1
$\begingroup$

This is a follow-up question to this post: Step in proof Sum of Euler Phi Function over Divisors,

so we are proving Gauss' formula. Let $d$ be a positive divisor of $n$. We show that the number of elements $\overline a\in\mathbb Z/n\mathbb Z$ with $\operatorname{order}(\overline a)=d$ equals $\phi(d)$ (where $\phi$ is Euler’s function). I’ve already shown that $\operatorname{order}(\overline a)=n/\gcd(a,n)$, which is equivalent to $$ a=b\cdot\frac{n}{d}\text{ where }\gcd(b,d)=1\text{ and }1\leq b\leq d. $$ Now my book says that the number of $b$'s for which this holds is $\phi(d)=\#\{\overline b\in\mathbb Z/d\mathbb Z\vert\gcd(b,d)=1\text{ and }1\leq b\leq d\}$. I can see that this number of $b$'s cannot exceed $\phi(d)$, because of the conditions on $b$.

However, assume this number is smaller than $\phi(d)$. That means there would be a $b$ such that $\gcd(b,d)=1$ and $1\leq b\leq d$, yet $a\neq b\cdot\dfrac{n}{d}$. If $b\cdot\dfrac{n}{d}>a$, then $b>d$, which is a contradiction. If $b\cdot\dfrac{n}{d}<a$, I'm guessing we should have a contradiction with the fact that $\gcd(b,d)=1$. Could someone help me out?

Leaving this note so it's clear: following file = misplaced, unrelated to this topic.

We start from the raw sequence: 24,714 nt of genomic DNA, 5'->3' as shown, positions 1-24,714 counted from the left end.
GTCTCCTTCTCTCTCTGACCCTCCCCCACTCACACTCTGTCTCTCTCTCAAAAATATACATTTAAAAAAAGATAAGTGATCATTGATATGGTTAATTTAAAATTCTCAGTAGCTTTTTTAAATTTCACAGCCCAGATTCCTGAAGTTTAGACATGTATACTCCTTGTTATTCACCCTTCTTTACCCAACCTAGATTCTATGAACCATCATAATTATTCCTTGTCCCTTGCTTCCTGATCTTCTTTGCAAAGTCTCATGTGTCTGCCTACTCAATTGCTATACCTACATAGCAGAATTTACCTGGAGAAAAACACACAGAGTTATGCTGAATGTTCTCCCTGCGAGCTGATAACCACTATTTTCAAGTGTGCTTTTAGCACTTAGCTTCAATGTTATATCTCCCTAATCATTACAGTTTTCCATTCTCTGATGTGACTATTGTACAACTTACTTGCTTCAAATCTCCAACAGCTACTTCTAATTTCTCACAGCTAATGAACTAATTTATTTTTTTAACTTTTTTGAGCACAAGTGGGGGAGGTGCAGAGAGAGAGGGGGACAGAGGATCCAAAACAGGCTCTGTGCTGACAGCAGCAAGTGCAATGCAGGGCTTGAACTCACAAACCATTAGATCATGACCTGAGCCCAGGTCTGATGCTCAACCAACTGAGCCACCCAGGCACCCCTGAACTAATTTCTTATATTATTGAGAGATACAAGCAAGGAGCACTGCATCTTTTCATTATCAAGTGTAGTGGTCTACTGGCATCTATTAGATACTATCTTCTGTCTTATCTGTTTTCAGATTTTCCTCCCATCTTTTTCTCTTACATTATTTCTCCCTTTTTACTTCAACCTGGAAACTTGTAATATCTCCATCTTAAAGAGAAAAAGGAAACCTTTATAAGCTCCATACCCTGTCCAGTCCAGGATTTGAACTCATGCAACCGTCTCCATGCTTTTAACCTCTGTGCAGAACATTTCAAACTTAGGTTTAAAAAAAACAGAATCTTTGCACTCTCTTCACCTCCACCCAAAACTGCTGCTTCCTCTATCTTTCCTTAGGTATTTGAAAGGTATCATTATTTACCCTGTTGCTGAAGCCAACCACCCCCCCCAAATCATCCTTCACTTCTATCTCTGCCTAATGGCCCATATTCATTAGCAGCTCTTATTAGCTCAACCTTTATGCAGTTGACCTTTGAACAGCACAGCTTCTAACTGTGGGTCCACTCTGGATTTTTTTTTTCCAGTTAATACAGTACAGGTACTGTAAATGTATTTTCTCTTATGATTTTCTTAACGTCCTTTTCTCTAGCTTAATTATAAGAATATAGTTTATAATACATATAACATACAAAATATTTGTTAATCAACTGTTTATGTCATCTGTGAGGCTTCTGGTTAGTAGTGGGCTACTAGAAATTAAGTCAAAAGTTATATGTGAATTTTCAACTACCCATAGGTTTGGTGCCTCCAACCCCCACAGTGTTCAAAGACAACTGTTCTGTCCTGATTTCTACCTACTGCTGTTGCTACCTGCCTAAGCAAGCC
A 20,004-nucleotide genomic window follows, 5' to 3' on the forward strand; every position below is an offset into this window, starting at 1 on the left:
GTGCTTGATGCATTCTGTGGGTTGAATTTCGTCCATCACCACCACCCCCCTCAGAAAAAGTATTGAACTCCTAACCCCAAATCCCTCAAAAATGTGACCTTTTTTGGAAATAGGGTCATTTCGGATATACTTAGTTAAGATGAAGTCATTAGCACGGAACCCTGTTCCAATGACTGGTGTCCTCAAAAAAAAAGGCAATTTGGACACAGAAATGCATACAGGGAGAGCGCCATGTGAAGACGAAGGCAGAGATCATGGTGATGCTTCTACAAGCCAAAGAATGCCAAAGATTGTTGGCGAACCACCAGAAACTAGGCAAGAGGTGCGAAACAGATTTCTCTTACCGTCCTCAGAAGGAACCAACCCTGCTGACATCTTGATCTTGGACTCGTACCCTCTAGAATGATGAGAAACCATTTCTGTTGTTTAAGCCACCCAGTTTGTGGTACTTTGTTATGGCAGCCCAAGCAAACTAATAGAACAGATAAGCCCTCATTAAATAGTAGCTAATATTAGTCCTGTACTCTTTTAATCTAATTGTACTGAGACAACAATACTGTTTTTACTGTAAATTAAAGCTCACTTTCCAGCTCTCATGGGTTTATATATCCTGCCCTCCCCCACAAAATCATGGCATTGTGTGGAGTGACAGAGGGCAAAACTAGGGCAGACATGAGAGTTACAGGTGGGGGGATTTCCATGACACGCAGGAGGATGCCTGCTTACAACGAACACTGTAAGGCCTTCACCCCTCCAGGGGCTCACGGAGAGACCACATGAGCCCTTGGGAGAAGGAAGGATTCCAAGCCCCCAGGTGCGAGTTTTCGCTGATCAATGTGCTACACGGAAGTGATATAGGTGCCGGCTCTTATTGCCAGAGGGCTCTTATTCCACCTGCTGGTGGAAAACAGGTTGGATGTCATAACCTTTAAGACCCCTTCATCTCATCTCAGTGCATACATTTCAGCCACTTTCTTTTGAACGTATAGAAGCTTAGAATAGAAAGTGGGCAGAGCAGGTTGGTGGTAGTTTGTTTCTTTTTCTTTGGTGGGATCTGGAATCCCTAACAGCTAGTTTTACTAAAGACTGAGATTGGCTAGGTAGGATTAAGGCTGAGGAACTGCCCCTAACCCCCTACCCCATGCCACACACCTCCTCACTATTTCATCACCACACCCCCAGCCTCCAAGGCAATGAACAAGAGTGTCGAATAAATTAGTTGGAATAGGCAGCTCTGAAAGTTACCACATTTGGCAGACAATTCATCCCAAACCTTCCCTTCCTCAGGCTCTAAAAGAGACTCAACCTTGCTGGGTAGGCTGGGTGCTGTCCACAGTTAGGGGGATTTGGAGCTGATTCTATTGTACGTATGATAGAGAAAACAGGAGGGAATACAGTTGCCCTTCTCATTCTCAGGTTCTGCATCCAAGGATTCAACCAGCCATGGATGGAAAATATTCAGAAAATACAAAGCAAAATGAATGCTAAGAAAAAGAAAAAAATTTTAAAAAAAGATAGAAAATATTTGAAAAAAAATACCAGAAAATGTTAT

$\endgroup$
  • $\begingroup$ Your last paragraph references some $a$ yet you never define it. $\endgroup$ – Akater Jul 5 '17 at 17:02
0
$\begingroup$

Presumably, you define $\phi(d)$ as $\#\left\{b\in\mathbb Z \mid \gcd(b,d) = 1,\, 1\leq b \leq d\right\}$.

The function $$(b\mapsto\bar b)\colon \left\{b\in\mathbb Z \mid \gcd(b,d) = 1,\, 1\leq b \leq d\right\} \to \left\{\bar b\in\mathbb Z/d\mathbb Z \mid \gcd(b,d) = 1,\, 1\leq b \leq d\right\}$$ that is a restriction of the remainder function $\mathbb Z \to \mathbb Z / d \mathbb Z$, is isomorphism of sets, and the fact that it's injective has nothing to do with $\gcd$, contrary to your guess. It is true simply because different integers $b_1, b_2 \in \mathbb Z$ between $1$ and $d$ have different remainders $r_1, r_2 \in \mathbb Z / d \mathbb Z$.

$\endgroup$

Your Answer

By clicking “Post Your Answer”, you agree to our terms of service, privacy policy and cookie policy

Not the answer you're looking for? Browse other questions tagged or ask your own question.